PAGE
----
Innovation In Dementia Care | by Noelle Melisa Videon

Robotics technology; this is the future, University of Denver Professor, Dr. Mohammad Mahoor and founder of DreamFace Technologies

Posted on Mon, Apr 13, 2020

Socially assistive robot designed to help people living with dementia and overburdened caregivers.

“Robotics technology; this is the future,” says University of Denver Professor, Dr. Mohammad Mahoor and founder of DreamFace Technologies (pictured below).

Mahoor saw an opportunity for service through his development of robotics. He recalls visiting elder care centers and noticing a shortage of caregivers as well as social isolation among patients —- which prompted him to question how the latest technologies, such as robotics, could create better life experiences for the aging population and support caregivers. 

In 2016 the first prototype of Ryan was brought to life at the University of Denver, by Mahoor and his team of his students. Ryan is a Socially Assistive Robot designed to be a companion to patients with conditions such as dementia, depression and autism, by supporting their cognitive, emotional and social well being. 

University of Denver Professor, Dr. Mohammad Mahoor and founder of DreamFace Technologies

Care, Help & Support

According to the Compendium of Residential Care and Assisted Living, Colorado does not require a minimum staff to resident ratio, leaving this to the discretion of facilities. As many caregivers in elder care facilities are responsible for a number of patients, and are often overwhelmingly outnumbered, Mahoor emphasizes that Ryan is not meant to replace human interaction with caregivers, or to undermine their work. Instead, Ryan’s purpose is to supplement areas where there may be “holes.”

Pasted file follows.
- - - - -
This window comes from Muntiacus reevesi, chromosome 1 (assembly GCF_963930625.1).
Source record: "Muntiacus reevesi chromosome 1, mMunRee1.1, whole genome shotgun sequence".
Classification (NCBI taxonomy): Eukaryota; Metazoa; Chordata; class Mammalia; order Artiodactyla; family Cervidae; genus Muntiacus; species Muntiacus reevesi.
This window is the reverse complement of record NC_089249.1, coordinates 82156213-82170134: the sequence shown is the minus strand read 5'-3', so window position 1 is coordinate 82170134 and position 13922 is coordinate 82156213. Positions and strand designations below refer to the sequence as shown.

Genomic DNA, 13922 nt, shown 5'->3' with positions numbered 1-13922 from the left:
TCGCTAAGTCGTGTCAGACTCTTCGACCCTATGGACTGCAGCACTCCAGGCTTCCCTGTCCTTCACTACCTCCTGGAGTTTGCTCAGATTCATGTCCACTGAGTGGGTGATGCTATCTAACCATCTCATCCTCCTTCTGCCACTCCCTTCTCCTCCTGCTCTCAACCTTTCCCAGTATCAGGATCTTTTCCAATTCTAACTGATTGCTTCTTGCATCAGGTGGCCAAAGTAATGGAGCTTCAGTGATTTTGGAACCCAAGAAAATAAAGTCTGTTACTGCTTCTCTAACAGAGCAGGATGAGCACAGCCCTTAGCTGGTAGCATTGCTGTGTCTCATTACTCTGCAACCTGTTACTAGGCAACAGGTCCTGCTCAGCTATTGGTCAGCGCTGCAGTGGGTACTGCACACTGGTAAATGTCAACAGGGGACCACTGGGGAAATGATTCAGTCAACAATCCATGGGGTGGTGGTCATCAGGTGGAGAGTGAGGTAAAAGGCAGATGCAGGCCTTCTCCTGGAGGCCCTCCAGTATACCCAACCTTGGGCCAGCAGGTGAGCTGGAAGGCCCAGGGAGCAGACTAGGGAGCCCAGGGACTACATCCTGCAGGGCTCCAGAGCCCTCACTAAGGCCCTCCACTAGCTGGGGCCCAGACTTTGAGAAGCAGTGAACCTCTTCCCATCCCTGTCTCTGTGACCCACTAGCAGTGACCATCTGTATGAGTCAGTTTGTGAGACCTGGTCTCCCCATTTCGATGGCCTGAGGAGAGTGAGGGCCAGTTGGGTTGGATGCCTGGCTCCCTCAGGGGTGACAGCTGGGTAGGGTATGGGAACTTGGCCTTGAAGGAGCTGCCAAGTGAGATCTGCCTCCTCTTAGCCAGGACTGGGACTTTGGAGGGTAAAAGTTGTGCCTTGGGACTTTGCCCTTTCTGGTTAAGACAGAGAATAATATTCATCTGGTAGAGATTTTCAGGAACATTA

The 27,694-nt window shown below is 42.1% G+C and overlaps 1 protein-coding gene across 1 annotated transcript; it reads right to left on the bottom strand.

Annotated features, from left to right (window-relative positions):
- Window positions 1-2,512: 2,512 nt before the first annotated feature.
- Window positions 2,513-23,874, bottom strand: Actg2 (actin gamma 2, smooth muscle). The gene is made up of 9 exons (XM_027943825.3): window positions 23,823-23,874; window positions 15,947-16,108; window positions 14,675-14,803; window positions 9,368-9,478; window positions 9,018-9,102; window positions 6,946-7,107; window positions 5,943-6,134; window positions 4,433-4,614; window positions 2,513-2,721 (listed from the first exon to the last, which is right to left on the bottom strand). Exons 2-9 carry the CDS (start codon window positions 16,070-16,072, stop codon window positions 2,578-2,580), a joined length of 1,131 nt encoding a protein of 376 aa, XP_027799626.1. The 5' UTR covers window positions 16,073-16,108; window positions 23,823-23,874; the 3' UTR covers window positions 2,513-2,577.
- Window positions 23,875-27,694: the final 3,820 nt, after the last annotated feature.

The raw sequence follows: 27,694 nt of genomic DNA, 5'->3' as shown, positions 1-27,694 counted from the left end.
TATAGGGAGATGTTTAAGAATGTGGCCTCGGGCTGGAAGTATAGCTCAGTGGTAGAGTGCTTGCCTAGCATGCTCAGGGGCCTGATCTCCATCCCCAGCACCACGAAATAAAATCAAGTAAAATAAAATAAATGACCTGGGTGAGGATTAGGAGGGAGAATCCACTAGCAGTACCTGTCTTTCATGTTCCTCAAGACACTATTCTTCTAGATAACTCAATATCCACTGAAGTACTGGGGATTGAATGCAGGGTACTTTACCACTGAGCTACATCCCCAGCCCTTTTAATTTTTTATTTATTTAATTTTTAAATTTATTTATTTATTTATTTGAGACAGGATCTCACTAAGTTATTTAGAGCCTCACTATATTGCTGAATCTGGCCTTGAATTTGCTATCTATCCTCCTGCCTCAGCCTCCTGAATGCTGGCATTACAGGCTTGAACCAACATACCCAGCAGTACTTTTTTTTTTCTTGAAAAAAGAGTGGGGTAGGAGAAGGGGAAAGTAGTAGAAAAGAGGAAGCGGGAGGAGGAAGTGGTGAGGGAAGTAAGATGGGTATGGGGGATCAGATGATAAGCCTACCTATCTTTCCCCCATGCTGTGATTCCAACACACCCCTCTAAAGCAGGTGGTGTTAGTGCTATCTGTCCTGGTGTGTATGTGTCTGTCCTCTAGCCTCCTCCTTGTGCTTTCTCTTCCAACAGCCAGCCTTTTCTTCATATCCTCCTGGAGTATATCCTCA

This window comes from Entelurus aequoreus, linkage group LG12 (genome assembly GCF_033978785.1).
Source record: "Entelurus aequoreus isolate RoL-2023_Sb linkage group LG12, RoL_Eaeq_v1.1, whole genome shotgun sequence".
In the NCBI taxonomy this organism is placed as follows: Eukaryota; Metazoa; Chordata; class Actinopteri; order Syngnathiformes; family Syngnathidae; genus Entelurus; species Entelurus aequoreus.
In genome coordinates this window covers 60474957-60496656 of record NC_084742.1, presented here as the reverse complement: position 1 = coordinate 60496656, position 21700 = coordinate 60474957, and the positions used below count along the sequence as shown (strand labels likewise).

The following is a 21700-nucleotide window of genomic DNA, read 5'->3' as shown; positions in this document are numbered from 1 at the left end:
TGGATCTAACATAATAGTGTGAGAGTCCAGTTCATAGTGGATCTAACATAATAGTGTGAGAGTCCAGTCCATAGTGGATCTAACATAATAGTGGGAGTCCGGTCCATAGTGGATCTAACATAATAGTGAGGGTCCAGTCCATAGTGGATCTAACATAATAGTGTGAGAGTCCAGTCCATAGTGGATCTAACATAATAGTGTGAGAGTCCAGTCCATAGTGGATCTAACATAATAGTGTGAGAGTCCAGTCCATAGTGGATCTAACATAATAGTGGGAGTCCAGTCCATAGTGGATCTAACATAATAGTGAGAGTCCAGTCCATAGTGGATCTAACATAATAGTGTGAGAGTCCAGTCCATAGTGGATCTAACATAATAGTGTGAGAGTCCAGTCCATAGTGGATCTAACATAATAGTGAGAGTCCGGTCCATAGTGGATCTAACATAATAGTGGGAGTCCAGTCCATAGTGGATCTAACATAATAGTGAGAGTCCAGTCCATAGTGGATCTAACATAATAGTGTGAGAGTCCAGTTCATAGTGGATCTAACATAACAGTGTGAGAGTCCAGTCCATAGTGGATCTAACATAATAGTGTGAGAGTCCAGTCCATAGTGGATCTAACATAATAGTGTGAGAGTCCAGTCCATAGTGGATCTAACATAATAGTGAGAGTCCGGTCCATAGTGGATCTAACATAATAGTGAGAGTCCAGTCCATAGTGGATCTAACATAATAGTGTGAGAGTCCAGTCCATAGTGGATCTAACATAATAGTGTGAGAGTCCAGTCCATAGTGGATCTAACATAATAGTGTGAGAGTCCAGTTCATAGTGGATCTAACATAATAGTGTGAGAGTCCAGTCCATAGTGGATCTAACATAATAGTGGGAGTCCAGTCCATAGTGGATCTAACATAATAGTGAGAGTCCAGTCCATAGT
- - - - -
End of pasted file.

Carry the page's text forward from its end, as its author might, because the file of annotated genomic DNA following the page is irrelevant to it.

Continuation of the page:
“There are many burdens on caretakers,” Mahoor explains. “They might be under a lot of pressure or not have a lot of time, but then they have a robot as their assistant.”

Ryan is equipped with four core technologies, allowing him/her to be interactive, emotive, expressive and perceptive. He is also capable of fully autonomous spoken dialogue and is able to have conversations that range from history to favorite T.V. shows. 

Despite Ryan’s many capabilities, Mahoor feels that Ryan’s most valuable function is simply as a companion to its users; someone to have conversations with and to listen. “We are all human beings and we are social,” Mahoor says. “We need to talk to others, otherwise this is going to affect our wellbeing.” 

For Mahoor, it is equally important that Ryan is emotive, and capable of responding to human emotion the way a friend would. “Ryan is empathetic and can recognize your facial expressions and emotions,” he says. “He/she can mirror your happy face and smile back. If you’re sad then Ryan would not show a negative or sad face but would say, ‘hey what’s going on today?’” 

A tablet on Ryan’s chest is also programmed to display photographs from its users’ past as it verbalizes stories about the photographs that themselves or their family have written. This is used as a common treatment for people with dementia, called reminiscence therapy, as they often find it is easier to recall past experiences.

Particularly for those living with dementia, Mahoor and his team included many features, such as cognitive games, to delay the onset or slow the effects of dementia. “These are a set of games that are fun but also have a purpose; to stimulate the brain of people with dementia.” Ryan also tracks the memory and mental cognition progress of its users for caretakers to monitor.

Caretakers face many challenges, which are increasing by the day. In the next year, Mahoor hopes to begin to commercialize Ryan to help with these challenges and optimize care for elders and people with dementia. 


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